Deploying DDP model in dairy production, women empowerment
The prices farmers receive for their unprocessed, unpasteurised milk are largely determined by the forces of supply and demand, and government programmes (where such exist). Faced with few options to control the price for what they produce, farmers are exploring the Dairy Development Programme (DDP) to improve their livelihood and contribute to local milk production. FEMI ADEKOYA writes.
Many farmers see themselves as pawns in an agricultural system stacked against them, especially when they consider the challenge of transporting their goods to the markets or getting off-takers for their produce.
The DDP enables dairy farmers to run their businesses optimally as well as raise the quality and quantity of their dairy production. This is done through knowledge-sharing, training courses, and exchange programmes with a number of partners.
Considering the peculiarity of the dairy business, milk production goes beyond volume, but revolves around the lifestyle of the farmers, health of animals, and quality of milk.
To address the gaps in production, FrieslandCampina WAMCO, commenced a multi-billion naira Dairy Development Programme (DDP) in 2010, to backwardly integrate and empower farmers for sustainable supply and development of the dairy sector.
For some communities across Oyo State that depend on the money that dairy producers pay farmers, there is motivation to maintain the standard requirements rather than depend on the open market for sale.
According to Managing Director, FrieslandCampina WAMCO, Ben Langat, “Our Dairy Development Programme has supported four master farms where dairy projects are currently running and there are 16 more under development.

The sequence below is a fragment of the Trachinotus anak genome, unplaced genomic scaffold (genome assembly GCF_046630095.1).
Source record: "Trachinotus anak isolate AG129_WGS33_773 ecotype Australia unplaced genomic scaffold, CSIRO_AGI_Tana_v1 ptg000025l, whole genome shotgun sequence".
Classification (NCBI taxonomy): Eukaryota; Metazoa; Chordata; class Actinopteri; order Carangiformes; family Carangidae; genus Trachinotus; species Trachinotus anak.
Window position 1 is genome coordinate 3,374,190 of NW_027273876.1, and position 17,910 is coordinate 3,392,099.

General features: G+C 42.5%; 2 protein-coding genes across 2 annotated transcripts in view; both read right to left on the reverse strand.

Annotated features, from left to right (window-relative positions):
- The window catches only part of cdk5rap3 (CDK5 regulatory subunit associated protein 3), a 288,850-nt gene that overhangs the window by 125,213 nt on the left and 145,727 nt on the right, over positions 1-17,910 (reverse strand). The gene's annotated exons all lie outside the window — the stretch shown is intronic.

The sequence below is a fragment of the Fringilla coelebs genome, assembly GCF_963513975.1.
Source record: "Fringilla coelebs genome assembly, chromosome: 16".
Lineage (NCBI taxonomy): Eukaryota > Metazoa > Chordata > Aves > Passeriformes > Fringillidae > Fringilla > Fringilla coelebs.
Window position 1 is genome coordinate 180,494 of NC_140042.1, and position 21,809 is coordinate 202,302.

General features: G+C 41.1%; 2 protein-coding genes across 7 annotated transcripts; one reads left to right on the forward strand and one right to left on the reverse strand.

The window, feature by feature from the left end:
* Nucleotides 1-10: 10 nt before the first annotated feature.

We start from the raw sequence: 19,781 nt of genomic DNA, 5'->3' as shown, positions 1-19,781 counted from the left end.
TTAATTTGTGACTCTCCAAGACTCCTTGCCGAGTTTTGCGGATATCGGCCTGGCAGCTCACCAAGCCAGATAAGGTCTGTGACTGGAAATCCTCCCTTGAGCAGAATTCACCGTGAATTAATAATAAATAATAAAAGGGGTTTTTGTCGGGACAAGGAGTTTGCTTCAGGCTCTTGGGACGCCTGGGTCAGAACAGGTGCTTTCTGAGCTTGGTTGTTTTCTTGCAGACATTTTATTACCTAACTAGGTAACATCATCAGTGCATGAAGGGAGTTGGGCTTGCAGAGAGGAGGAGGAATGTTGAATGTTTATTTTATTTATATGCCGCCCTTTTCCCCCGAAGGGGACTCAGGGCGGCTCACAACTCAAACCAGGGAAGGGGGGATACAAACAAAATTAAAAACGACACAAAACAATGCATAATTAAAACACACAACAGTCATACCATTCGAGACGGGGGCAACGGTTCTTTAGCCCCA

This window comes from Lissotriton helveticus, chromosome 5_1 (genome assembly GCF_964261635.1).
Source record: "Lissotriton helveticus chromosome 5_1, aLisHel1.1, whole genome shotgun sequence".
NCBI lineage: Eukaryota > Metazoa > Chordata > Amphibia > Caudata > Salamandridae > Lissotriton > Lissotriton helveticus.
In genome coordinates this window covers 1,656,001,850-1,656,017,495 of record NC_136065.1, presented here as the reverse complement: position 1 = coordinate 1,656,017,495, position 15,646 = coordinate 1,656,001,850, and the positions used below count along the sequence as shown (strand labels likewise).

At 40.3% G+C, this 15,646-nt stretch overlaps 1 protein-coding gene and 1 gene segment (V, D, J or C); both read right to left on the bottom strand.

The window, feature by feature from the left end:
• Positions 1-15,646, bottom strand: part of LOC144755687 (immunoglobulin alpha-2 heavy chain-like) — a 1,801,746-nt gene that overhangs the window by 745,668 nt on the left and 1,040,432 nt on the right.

“The DDP has impacted over 100,000 people from raw milk supplies to the creation of job opportunities to host communities, for example – transporters, feed, veterinary supplies, among others. This has engendered business development around the milk collection centres.”
For Hawawu and Umu Abdullahi, both wives and mothers, before the DDP commenced in Iseyin land, Oyo State, they were both local cheese sellers without hygienic means of extending the shelf life of the cheese they both ate and sold for sustenance.
Reflecting on what had changed since the advent of WAMCO’s DDP, Hawawu told this writer, “My profit has improved. Every day after the cows are milked, we go and deliver the milk to the collection centres, and the company (FrieslandCampina WAMCO) pays us money very promptly.”
In addition to the boost in her income, Hawawu, like many other women dairy farmers, testifies to the social and lifestyle benefits that the DDP has brought their way.
She said: “I now belong to a women forum they encouraged us to form and join, where we learn and discuss things of great benefit to us as women. Before, things were very hard, but today, my life and that of my family is easier. I have even started an additional business of selling uncooked rice. I am happy.”
Umu Abdullahi’s testimony confirms that the DDP success in Oyo State has created numerous complimentary businesses, which have boosted the sights, sounds and socio-economic patterns of various communities significantly in the state.